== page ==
Plane Queer: Labor, Sexuality, and AIDS in the History of Male Flight Attendants (Paperback)
In this vibrant new history, Phil Tiemeyer details the history of men working as flight attendants. Beginning with the founding of the profession in the late 1920s and continuing into the post-September 11 era, Plane Queer examines the history of men who joined workplaces customarily identified as female-oriented. It examines the various hardships these men faced at work, paying particular attention to the conflation of gender-based, sexuality-based, and AIDS-based discrimination. Tiemeyer also examines how this heavily gay-identified group of workers created an important place for gay men to come out, garner acceptance from their fellow workers, fight homophobia and AIDS phobia, and advocate for LGBT civil rights. All the while, male flight attendants facilitated key breakthroughs in gender-based civil rights law, including an important expansion of the ways that Title VII of the 1964 Civil Rights Act would protect workers from sex discrimination. Throughout their history, men working as flight attendants helped evolve an industry often identified with American adventuring, technological innovation, and economic power into a queer space.
About the Author
Phil Tiemeyer is Associate Professor at Kansas State University.
"A stunning success and an enormously important contribution to not only LGBT history, but also to the labor, feminist, legal, aviation, and AIDS historiographic literatures. . . . Plane Queer is essential reading for anybody interested in LGBT history."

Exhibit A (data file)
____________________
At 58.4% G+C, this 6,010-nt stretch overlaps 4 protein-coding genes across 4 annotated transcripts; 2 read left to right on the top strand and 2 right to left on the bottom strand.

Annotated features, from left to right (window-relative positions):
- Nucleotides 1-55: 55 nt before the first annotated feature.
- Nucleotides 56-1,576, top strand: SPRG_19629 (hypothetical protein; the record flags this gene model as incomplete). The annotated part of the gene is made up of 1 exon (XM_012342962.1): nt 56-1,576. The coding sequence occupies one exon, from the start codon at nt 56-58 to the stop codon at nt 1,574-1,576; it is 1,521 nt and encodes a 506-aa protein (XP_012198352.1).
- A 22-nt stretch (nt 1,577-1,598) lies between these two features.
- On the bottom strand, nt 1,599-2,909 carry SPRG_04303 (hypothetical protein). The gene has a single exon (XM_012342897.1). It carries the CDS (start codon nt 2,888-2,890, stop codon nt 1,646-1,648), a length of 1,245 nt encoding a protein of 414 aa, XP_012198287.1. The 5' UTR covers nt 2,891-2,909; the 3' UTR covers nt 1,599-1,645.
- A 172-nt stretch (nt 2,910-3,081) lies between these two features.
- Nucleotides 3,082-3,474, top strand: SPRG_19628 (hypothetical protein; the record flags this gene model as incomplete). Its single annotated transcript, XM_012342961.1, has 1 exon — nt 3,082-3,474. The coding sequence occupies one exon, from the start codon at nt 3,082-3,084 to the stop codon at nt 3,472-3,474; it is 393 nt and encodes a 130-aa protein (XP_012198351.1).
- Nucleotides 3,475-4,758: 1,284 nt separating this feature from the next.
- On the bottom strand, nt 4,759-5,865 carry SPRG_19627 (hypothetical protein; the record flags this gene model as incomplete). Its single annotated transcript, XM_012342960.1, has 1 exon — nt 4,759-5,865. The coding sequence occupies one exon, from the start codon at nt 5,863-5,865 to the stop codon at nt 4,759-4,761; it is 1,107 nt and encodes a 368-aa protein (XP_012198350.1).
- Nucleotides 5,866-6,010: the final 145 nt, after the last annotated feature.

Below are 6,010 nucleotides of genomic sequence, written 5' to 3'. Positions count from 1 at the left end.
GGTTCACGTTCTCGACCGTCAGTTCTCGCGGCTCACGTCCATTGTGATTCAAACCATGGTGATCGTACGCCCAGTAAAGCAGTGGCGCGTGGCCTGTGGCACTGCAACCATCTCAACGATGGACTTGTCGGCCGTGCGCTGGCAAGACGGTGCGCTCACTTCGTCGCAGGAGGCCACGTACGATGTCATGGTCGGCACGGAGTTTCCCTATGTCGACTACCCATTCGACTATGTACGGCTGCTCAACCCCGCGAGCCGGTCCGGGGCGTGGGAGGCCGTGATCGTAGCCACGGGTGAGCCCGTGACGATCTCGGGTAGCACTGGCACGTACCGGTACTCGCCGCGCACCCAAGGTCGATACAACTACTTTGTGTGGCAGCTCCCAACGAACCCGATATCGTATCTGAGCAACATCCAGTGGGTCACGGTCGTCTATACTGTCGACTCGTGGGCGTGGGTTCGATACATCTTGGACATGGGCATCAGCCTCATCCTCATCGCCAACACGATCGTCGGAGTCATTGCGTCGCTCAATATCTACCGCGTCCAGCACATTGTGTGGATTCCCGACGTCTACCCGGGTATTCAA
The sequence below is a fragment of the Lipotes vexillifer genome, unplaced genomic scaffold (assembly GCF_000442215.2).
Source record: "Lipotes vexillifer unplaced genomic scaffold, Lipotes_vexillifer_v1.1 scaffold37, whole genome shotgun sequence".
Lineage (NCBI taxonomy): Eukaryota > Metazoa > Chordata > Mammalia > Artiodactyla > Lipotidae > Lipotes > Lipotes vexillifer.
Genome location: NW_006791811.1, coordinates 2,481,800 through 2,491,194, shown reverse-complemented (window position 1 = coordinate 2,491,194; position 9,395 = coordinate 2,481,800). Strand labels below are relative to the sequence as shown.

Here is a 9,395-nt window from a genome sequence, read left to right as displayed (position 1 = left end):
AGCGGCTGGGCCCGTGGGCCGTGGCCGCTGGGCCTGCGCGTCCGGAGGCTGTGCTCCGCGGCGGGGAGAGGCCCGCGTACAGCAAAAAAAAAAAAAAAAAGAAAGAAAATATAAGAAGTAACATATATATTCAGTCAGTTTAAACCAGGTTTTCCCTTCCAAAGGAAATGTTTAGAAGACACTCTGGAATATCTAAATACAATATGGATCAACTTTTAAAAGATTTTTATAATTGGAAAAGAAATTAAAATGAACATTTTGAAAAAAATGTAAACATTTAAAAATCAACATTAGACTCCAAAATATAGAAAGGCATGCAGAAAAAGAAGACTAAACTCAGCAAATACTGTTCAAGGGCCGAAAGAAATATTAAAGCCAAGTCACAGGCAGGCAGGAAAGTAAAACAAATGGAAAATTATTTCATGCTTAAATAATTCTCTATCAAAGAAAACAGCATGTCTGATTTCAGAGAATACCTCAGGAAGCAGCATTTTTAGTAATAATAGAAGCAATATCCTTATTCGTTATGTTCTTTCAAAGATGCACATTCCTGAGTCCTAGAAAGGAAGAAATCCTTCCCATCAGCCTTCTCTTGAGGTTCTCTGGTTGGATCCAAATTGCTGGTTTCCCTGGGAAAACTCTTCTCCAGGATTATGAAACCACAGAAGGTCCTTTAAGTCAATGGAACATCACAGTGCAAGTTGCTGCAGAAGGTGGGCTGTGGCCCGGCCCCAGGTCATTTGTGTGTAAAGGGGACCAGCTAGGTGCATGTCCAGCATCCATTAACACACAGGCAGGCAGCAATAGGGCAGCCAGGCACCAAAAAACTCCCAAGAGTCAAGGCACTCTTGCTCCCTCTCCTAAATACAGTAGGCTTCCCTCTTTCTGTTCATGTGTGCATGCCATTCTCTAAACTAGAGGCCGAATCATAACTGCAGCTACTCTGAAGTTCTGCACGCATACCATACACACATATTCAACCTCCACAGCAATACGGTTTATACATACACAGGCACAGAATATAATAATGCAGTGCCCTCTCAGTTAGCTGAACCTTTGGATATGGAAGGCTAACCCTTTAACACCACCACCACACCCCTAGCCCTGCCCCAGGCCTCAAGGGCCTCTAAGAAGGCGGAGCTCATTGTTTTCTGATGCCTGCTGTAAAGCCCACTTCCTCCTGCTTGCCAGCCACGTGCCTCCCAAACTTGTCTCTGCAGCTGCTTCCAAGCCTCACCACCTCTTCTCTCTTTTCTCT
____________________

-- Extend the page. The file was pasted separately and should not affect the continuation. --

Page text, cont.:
— Daily Kos
"In this seemingly narrow demographic, Tiemeyer finds notable achievements in equal rights, from the first workplace health benefits for domestic partners, in 2001, to a 1984 legal decision forcing an airline to reinstate a flight attendant with AIDS, which he argues was a key step in the run-up to the 1990 Americans With Disabilities Act."
— Philadelphia Inquirer
"Meticulously researched, Plane Queer offers a searching analysis of gay life during this era."
— Havard Gay & Lesbian Review
"Tiemeyer's fascinating, in-depth study reveals that the very assumption that male flight attendants are gay has led to major conflicts--and major progress."
— Passport Magazine
"Contributes significantly to the small but growing body of scholarship on aviation in the United States . . . [and provides] an admirable response to various calls for a revisioned aerospace history, one that takes into account currents in mainstream historical circles and is willing to deal realistically with aviation/spaceflight's role in American culture."
— American Studies
"Tiemeyer's decision to consider this history from a male perspective was wise since it doesn't down play or sidebar the experience of women, but in fact helps to heighten the fact that gender and sexuality were at the center of corporate decision making related to this occupation. . . . Overall, the book makes an important and timely contribution to the history of labour, civil rights, LGBT activism, feminism, and aviation."
— Labour/Le Travail
"An outstanding social history of flight attendants and their challenges since the beginning of air transportation. . . . This is social history of a high order; it also successfully draws an important aspect of aerospace history into a larger conversation about the culture of America in the period between the 1960s and the 1980s when the gay flight attendant became a much more public figure."
— Historical Studies in the Natural Sciences